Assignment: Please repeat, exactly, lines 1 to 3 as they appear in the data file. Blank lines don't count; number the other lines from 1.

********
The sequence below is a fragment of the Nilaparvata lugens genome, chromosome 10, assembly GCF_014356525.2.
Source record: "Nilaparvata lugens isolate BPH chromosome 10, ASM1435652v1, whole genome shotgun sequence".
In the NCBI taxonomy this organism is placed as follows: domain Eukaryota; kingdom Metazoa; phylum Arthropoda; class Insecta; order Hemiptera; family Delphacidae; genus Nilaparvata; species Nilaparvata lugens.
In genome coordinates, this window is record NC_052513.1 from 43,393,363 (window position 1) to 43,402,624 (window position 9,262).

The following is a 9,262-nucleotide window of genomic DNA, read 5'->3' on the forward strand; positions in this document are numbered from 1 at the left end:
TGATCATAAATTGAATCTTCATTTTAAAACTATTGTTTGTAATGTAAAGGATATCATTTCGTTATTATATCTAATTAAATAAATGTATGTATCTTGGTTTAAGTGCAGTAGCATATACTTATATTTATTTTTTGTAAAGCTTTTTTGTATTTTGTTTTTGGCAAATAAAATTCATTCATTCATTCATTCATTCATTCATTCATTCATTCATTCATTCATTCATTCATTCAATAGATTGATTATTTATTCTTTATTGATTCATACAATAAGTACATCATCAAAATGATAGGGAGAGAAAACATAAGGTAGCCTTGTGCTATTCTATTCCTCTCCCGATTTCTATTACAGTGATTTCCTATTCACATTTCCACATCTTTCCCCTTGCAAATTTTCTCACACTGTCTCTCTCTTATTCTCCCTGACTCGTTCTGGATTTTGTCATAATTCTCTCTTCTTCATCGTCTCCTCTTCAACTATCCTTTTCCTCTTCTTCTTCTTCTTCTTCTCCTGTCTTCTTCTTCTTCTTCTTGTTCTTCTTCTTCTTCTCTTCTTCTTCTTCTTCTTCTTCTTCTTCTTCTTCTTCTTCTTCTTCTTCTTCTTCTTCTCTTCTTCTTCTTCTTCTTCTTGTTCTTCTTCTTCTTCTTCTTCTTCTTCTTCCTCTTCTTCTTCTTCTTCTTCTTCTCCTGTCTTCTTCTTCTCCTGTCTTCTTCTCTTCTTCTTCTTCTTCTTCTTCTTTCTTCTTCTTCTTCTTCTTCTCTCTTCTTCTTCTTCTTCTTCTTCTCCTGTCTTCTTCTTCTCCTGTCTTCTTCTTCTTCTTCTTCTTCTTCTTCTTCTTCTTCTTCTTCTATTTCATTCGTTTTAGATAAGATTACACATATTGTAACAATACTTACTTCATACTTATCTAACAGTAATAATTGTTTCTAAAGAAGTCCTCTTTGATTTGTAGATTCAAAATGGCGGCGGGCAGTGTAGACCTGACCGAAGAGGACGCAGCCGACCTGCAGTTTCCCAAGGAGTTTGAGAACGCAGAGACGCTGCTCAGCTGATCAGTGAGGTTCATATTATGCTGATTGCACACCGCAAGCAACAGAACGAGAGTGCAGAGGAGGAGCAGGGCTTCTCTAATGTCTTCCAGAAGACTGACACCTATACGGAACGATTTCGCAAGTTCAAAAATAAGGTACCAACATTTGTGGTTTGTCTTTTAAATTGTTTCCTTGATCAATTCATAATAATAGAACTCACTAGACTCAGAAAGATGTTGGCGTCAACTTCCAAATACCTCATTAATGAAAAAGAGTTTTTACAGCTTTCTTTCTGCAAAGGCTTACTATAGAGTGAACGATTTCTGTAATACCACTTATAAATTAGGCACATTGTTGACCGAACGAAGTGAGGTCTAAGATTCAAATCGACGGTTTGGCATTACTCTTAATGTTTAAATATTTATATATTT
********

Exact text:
The sequence below is a fragment of the Nilaparvata lugens genome, chromosome 10, assembly GCF_014356525.2.
Source record: "Nilaparvata lugens isolate BPH chromosome 10, ASM1435652v1, whole genome shotgun sequence".
In the NCBI taxonomy this organism is placed as follows: domain Eukaryota; kingdom Metazoa; phylum Arthropoda; class Insecta; order Hemiptera; family Delphacidae; genus Nilaparvata; species Nilaparvata lugens.